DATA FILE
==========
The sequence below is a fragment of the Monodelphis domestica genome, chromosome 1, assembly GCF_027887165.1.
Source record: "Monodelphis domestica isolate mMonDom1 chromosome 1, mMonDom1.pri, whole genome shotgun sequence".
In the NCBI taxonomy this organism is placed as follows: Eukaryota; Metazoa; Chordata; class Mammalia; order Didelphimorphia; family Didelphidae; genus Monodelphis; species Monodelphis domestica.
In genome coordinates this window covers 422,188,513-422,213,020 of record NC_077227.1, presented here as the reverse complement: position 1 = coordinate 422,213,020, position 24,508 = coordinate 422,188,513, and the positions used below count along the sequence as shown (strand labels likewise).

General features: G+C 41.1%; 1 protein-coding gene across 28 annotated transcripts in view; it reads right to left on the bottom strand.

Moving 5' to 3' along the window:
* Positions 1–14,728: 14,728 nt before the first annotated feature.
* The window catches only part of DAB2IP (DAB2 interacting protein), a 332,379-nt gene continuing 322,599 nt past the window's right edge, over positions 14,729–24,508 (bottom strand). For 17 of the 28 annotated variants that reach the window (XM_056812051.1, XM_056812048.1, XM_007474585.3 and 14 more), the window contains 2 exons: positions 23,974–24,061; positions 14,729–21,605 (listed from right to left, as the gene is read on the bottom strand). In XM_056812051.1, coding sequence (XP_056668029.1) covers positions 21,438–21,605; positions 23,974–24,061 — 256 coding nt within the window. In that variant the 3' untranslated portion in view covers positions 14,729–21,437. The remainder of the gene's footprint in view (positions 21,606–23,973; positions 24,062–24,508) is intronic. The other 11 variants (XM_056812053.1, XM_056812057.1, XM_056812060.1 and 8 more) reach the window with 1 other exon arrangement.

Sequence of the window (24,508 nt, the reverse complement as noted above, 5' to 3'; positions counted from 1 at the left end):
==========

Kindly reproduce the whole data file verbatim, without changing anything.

The sequence below is a fragment of the Monodelphis domestica genome, chromosome 1, assembly GCF_027887165.1.
Source record: "Monodelphis domestica isolate mMonDom1 chromosome 1, mMonDom1.pri, whole genome shotgun sequence".
In the NCBI taxonomy this organism is placed as follows: Eukaryota; Metazoa; Chordata; class Mammalia; order Didelphimorphia; family Didelphidae; genus Monodelphis; species Monodelphis domestica.
In genome coordinates this window covers 422,188,513-422,213,020 of record NC_077227.1, presented here as the reverse complement: position 1 = coordinate 422,213,020, position 24,508 = coordinate 422,188,513, and the positions used below count along the sequence as shown (strand labels likewise).

General features: G+C 41.1%; 1 protein-coding gene across 28 annotated transcripts in view; it reads right to left on the bottom strand.

Moving 5' to 3' along the window:
* Positions 1–14,728: 14,728 nt before the first annotated feature.
* The window catches only part of DAB2IP (DAB2 interacting protein), a 332,379-nt gene continuing 322,599 nt past the window's right edge, over positions 14,729–24,508 (bottom strand). For 17 of the 28 annotated variants that reach the window (XM_056812051.1, XM_056812048.1, XM_007474585.3 and 14 more), the window contains 2 exons: positions 23,974–24,061; positions 14,729–21,605 (listed from right to left, as the gene is read on the bottom strand). In XM_056812051.1, coding sequence (XP_056668029.1) covers positions 21,438–21,605; positions 23,974–24,061 — 256 coding nt within the window. In that variant the 3' untranslated portion in view covers positions 14,729–21,437. The remainder of the gene's footprint in view (positions 21,606–23,973; positions 24,062–24,508) is intronic. The other 11 variants (XM_056812053.1, XM_056812057.1, XM_056812060.1 and 8 more) reach the window with 1 other exon arrangement.

Sequence of the window (24,508 nt, the reverse complement as noted above, 5' to 3'; positions counted from 1 at the left end):